NYS Legislature Bans Water Shut-Offs During COVID-19

For Immediate Release: May 28, 2020

NYS Legislature Bans Water Shut-Offs During COVID-19

Advocates applaud action to expand access to water and urge Governor Cuomo to quickly sign bill into law

Albany – A bill (S.8113-A/A.10521) that prohibits service shut-offs by utilities during the COVID-19 state of emergency, including water service shut-offs, has passed both houses of the NYS Legislature. For New Yorkers who suffer financial harm due to the COVID-19 crisis, the bill, sponsored by Senator Kevin Parker and Assemblymember Walter T. Mosley, also bans shut-offs for 180 days after the end of the state of emergency, prohibits late fees and penalties, and guarantees access to extended or deferred repayment plans.

Water shut-offs are a practice that many utilities employ when households are unable to afford their water bills. For example, from 2015 through March 2019, the City of Buffalo terminated water in over 17,000 instances. In 2016, Suffolk County Water Authority disconnected water service for one percent of its customers, affecting 9,553 people.

Not included in the bill is a restoration of water service for customers whose water was shut off prior to the COVID-19 crisis and are still without service. Advocates in Buffalo estimate that hundreds of occupied homes in the city may be without running water since before the crisis, putting them at greater risk of contracting COVID-19.

Maureen Cunningham, senior director for clean water at Environmental Advocates of New York said, “Clean water is the first line of defense for all New Yorkers against the spread of COVID-19. We are grateful to the NYS Legislature for recognizing this important connection, by banning water service shut-offs during the crisis and providing residents who are financially strapped with relief from further penalties. We urge Governor Cuomo to act quickly by signing this essential legislation into law. While this is an important first step, New Yorkers whose water was cut off before the crisis still need this basic service restored. State leaders should continue to work on making water accessible and affordable for all New Yorkers.”

Eric Weltman, a Brooklyn-based organizer with Food & Water Action said, “Water is a public health necessity during this crisis. Handwashing is key to stopping the spread of the coronavirus. Keeping the taps flowing in our homes is fundamental to protecting our health and safety. We applaud the Legislature for ensuring that New Yorkers have access to water in their homes.”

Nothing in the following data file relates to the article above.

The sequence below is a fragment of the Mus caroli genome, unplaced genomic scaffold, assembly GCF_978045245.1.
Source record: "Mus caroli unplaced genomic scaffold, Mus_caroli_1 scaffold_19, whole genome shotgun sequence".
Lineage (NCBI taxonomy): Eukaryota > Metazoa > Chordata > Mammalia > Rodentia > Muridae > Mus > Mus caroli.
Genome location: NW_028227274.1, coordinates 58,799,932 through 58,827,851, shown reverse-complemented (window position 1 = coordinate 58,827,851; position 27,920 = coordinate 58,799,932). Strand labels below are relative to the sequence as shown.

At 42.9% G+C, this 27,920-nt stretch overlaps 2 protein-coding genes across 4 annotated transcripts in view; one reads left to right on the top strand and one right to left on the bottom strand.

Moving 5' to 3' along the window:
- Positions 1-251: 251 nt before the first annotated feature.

Rich Schrader, New York Policy Director at NRDC (Natural Resources Defense Council) said, “This bill is a vital first step that will help alleviate much hardship and likely save countless lives. Thanks to the steady hand of leadership demonstrated by Governor Cuomo and the Legislature, thousands of New Yorkers won’t have to worry about their taps running dry or losing power. But there are still many struggling households who need their water service restored, especially in the midst of an unprecedented health crisis – the state should prioritize reconnections and make sure all New Yorkers have access to water at home.”

Stephen C. Halpern, Ph.D., Staff Attorney, The Western New York Law Center, said, “The state legislature and governor are to be commended for the crucial step they have taken to ensure that during the remainder of this pandemic there will be no further shutoffs of water. In acting as they have, they will doubtlessly alleviate hardship on hundreds of New Yorkers and save lives. Now there is a need for the State to complement this legislation with a law requiring water boards and authorities to restore water to the many people who entered the pandemic with their water already shut off.”

Kevin Quinn, Supervising Attorney, Center for Elder Law & Justice, said, “We commend leadership in New York State for taking these important steps to ensure that New Yorkers are not at risk of losing access to essential utilities. We do have grave concerns, however, for the health and safety of individuals who had water service terminated prior to the COVID-19 pandemic. Without service restoration for these individuals, they will continue to face extreme health risks.”

Christine Appah, Senior Staff Attorney, Environmental Justice Program, New York Lawyers for the Public Interest said, “Access to clean, running water is essential to maintain overall health and prevent disease. This bill will help households that have been financially impacted by the COVID-19 crisis to keep a reliable source of safe water. The problem of water shut-offs is particularly acute in communities that are faced with compounded issues of food and income insecurity. This bill will hopefully bring some relief to those who are most affected by this crisis.”

Liz Moran, environmental policy director for NYPIRG said, “Access to clean water is a basic right – and it’s especially important New Yorkers have this right as the state faces the COVID-19 pandemic. Hand washing is crucial to prevent spread of this deadly illness. NYPIRG applauds the Legislature for passing this bill to ensure water isn’t shut off for any New Yorker during this time. The Governor should sign this bill immediately, and the Governor and the Legislature should work to ensure that those that had their water shut off before the COVID-19 pandemic have their water restored.”

Anna Kelles, co-chair for Local Progress NY said, “Local Progress members across New York commend the Legislature on passing such important legislation to keep our members’ constituents safe during the COVID-19 crisis. Unfortunately, this legislation still leaves some New Yorkers without access to safe, clean water – which is a cornerstone of the health of our communities, particularly during this pandemic. As a network of local elected leaders statewide, we urge the Legislature and the Governor to restore service to those households without delay.”